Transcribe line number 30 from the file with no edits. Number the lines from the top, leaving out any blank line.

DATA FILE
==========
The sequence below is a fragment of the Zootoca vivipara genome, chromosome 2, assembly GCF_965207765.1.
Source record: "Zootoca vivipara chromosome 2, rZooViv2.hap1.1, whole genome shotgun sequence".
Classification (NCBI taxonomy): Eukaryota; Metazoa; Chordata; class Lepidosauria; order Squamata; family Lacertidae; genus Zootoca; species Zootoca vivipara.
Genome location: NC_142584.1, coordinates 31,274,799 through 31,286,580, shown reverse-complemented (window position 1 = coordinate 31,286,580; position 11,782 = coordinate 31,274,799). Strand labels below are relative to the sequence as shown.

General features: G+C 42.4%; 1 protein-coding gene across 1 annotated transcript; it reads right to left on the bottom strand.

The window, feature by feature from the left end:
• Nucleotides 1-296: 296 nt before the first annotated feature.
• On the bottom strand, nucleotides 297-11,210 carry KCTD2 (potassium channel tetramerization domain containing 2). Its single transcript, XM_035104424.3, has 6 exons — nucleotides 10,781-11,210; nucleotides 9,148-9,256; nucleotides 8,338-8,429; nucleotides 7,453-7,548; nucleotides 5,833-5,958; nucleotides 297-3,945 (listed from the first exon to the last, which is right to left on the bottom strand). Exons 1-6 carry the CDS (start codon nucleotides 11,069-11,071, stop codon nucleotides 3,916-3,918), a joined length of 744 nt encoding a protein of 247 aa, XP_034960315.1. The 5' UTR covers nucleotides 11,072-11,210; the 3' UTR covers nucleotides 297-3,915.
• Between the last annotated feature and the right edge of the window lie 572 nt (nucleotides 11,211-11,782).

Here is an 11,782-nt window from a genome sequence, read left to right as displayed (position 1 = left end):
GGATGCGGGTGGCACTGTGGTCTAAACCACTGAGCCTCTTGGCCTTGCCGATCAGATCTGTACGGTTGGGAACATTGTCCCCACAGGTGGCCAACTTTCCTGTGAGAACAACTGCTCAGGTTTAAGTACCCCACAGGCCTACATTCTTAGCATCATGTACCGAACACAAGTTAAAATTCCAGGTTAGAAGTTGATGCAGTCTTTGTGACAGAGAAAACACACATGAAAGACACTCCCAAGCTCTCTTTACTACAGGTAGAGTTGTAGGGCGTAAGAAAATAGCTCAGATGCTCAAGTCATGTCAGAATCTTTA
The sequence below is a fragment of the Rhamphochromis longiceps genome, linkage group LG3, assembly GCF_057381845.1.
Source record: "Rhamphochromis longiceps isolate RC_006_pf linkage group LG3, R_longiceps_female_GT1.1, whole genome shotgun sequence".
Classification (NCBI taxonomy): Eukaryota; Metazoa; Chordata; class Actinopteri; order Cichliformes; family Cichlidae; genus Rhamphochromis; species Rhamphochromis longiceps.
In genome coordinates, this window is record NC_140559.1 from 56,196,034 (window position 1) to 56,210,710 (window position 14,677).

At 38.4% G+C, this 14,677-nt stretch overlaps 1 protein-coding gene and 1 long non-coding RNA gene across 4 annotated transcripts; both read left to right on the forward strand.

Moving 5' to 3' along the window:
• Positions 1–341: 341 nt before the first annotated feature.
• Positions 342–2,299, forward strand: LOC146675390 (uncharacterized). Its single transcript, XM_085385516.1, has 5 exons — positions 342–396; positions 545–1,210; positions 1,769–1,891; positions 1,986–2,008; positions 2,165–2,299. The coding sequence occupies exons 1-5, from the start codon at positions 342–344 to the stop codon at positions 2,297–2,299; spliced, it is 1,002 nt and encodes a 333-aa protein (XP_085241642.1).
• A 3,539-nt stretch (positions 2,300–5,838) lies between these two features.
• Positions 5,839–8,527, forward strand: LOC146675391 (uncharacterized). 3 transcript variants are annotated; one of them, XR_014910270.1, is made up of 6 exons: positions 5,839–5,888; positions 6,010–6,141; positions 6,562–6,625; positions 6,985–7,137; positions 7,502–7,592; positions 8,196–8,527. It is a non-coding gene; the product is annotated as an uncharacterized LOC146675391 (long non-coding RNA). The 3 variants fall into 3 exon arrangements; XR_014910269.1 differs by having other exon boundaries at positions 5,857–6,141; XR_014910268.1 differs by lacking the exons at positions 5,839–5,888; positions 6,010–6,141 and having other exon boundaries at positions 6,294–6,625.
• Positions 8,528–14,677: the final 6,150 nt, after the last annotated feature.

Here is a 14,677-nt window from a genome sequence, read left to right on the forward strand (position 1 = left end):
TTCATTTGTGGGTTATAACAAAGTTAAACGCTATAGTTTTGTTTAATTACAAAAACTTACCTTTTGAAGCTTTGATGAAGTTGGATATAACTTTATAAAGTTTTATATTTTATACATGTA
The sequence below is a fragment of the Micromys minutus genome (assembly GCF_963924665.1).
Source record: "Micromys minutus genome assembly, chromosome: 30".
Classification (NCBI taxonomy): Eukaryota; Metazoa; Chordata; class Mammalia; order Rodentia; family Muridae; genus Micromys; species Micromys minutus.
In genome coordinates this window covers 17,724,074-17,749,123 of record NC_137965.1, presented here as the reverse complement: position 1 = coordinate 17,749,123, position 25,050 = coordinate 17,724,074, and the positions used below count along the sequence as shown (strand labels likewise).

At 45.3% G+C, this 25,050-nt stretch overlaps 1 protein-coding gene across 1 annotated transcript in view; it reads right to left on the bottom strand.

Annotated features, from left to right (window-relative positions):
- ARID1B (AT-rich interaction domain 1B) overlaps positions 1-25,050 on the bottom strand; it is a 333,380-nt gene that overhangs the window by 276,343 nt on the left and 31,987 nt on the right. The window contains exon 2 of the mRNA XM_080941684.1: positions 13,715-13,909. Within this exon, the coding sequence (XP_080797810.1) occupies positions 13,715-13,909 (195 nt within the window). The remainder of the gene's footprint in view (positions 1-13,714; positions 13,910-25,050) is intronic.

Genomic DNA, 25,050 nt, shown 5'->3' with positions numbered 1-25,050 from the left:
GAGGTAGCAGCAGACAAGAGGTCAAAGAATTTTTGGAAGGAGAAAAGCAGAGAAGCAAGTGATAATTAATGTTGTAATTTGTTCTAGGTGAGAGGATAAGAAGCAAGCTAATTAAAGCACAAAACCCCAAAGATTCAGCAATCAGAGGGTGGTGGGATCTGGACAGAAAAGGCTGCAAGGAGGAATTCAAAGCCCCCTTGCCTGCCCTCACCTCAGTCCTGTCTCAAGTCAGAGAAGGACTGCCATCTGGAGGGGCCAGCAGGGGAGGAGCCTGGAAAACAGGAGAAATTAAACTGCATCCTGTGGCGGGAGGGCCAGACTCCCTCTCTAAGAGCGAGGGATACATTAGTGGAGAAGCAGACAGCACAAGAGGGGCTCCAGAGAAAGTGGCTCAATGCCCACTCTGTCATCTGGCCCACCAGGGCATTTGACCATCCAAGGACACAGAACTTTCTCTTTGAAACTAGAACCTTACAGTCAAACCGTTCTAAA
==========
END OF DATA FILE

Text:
Annotated features, from left to right (window-relative positions):